A proposed anti-piracy scheme released on Friday 20 February will force internet service providers (ISPs) to send 'education' notices to customers, and could lead to massive and disproportionate punishments.

The scheme, which was developed by the internet industry under pressure from the government, proposes a heavy-handed, industry-run crackdown to combat illegal downloads. The scheme includes:

  • unlimited fines
  • easy access to consumers' personal details for rights holders
  • legal action
  • fees for consumers to challenge a notice they think is unfair.

CHOICE is concerned that this scheme will funnel consumers into legal action, bypassing ordinary checks and balances. We've sent an Education Notice to the Minister for Communications to let him know about the dangers of these 'education' measures for consumers.

What will the proposed anti-piracy scheme mean for you?

The scheme will require ISPs to send notices to consumers who rights holders allege have illegally downloaded content like television shows, music or movies. Once a customer has been sent three notices in 12 months, rights holders can force ISPs to hand over personal contact details.

Although an 'education scheme' to stop piracy sounds harmless, the proposed Code will actually funnel internet users into court actions where industry can seek unlimited amounts of money for alleged piracy, and provide a way for rights holders to gain access to your internet records and personal details so they can sue you or send you a letter demanding payment.

The Australian Notice Scheme: How does it compare?

Australia isn't the first country to implement a notice scheme. Other countries have also had different types of notice schemes in place.

Unfortunately, the Australian proposal seems to take the worst of these, and doesn't add in the protection for consumers demonstrated in some of the other schemes.

Australia – what's proposed?

  • Notices lead to possible court action.
  • Rights owners can gain access to customers' personal details.
  • Complaints against notices are heard by a panel of people mostly chosen by industry.
  • You need to pay $25 to lodge a complaint about any notice.
  • You cannot appeal decisions made by the industry panel.
  • There is no cap on fines that can be issued by a court.

If the Australian scheme goes ahead, once a customer receives three notices their ISP will be forced to hand over their personal details to rights holders. This will make it much easier for a rights holder to sue them, because it lets the rights holder skip past an ordinary step in the court process. Once in court, there is no limit to the amount of money that a rights holder can seek from the customer.

If a consumer thinks a notice they receive is wrong, they can lodge a complaint… provided they pay a fee. And after paying this fee, a panel of people mostly chosen by industry will decide whether the notice is fair or not. This seems likely to lead to problems and bias, but there is no way to appeal their decision if the consumer disagrees with it.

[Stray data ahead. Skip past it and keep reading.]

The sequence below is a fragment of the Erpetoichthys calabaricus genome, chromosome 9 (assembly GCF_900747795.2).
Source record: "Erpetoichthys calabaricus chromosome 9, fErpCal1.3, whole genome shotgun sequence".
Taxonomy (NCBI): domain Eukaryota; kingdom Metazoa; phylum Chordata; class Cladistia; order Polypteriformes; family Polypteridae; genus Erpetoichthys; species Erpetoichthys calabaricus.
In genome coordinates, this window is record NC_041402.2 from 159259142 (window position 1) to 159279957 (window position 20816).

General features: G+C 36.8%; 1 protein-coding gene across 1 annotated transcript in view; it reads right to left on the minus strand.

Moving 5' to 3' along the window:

United Kingdom

  • Notices are educational only, and do not lead to court action.
  • Rights owners can still enforce their rights through ordinary legal channels, with consumers having access to all ordinary avenues of appeal.

The UK scheme has only been operating since July 2014. Like the proposed Australian scheme, it requires ISPs to send educational notices to customers who have downloaded content like television shows, music and movies illegally, according to the rights holders. 

Unlike the Australian scheme, this doesn't fast-track litigation. The scheme is meant to educate consumers on copyright issues, and provide information about ways they can access content legitimately.

New Zealand

  • Notices lead to possible court action.
  • Cases are heard by an independent legal body.
  • Total fines are capped at $15,000.
  • Consumers have the right to appeal decisions to the High Court.

Under the New Zealand system, after a customer receives three notices they can be sued by rights holders. These cases are heard by a special Copyright Tribunal, and total fines are capped at $15,000.

The Tribunal is a genuinely independent legal body, and the Chairperson must be a barrister or solicitor of the High Court with at least seven years' experience.

If a person sued by a copyright owner disagrees with the Tribunal's decision, they are able to lodge an appeal to the New Zealand High Court in some circumstances.

United States

  • Notices lead to punishments, such as reduction of internet speed.
  • Rights holders are also able to enforce their rights through ordinary legal channels, with consumers having access to all ordinary avenues of appeal.
  • The fines a court can issue in ordinary cases are capped at $30,000 per piece of content downloaded or shared.

The US scheme is similar to the others in that it requires ISPs to send notices to customers accused of downloading illegally. However, this scheme allows for six notices to be sent, instead of three.

On sending the sixth notice, an ISP is required to punish the suspected illegal downloader. This can be through suspending or cancelling their account, or throttling their speed. Thankfully, the Australian scheme does not include punishments like this at the moment, although the option to add punishments in the future is left open.

In addition to this, copyright owners can sue consumers in court. Fines are capped at $30,000 per song or show downloaded, although this figure can increase to $150,000 in some special circumstances.